Back in the mists of time, I wrote about Jakob Nielsen‘s top ten blog design mistakes. Including: not having your own domain name. My response: there are several sites I read and respect that do do this, but if you want to be completely sure you control your own reputation, you need to control your domain name too.
One thing I didn’t consider, though, is that the people who host your site can, if they want, control what you put on it. Filter out things they don’t like. You could, for example, do what News Corporation subsidiary Myspace have been caught doing: censor links to video-hosting sites, presumably because these sites will soon become News Corp’s competitors when Myspace introduces its own video-hosting service. You might think you can say anything you like on the internet – but if you’re a Myspace user, that apparently doesn’t apply.
Going back on last week’s post on Jakob Nielsen‘s top ten blog design mistakes: his Number Two Mistake is: no author photo on the site. Thinking about it, out of all the mistakes on his list, that’s almost certainly the most commonly-made.
Faces are better-remembered than names, he says. People will come up to you because they recognise you from your photo, he says. How many bloggers actually want that to happen to them, though? I know I don’t. It makes you personable; it improves your credibility if people know who you are.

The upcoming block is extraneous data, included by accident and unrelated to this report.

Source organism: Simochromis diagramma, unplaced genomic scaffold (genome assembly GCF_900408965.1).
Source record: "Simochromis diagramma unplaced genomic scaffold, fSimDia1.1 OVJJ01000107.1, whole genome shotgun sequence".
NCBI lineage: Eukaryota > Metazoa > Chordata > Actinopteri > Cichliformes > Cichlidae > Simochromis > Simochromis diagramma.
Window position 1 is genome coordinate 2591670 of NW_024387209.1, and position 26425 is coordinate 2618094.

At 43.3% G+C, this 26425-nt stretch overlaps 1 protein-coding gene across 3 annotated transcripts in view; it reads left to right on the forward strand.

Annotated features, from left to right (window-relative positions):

I said before that I don’t believe it would give me any extra credibility. I don’t think you need to know what I look like in order to believe the stuff I write here; and frankly, I don’t care whether you believe it or not; I know myself how true it all is. Thinking about it again, though, I’m a bit suspicious of his reasoning; and what makes me suspicious is: comparing his theories to the way newspapers work.
If you look at most national newspapers – I mean, British ones – their regular columnists will have byline photos. You know what they look like, so, the theory goes, you should trust them more. Columnists, though, aren’t there to write things you need to trust them about. They’re there to write down their opinions, which may well be – and often are – complete bollocks. The news pages, which are the parts you’re supposed to believe are true, don’t bother with byline photos. They don’t always bother with bylines. These people, though, are the ones you’re supposed to trust, and their words are supposedly more trustworthy because of their relative anonymity.
Of course, this all breaks down when you consider that most bloggers see their role in life as over-opinionated commentators, not the byline-free just-the-facts news types. I wanted to mention it, though, because it’s a different angle on how trust works in the media. Who do you trust more?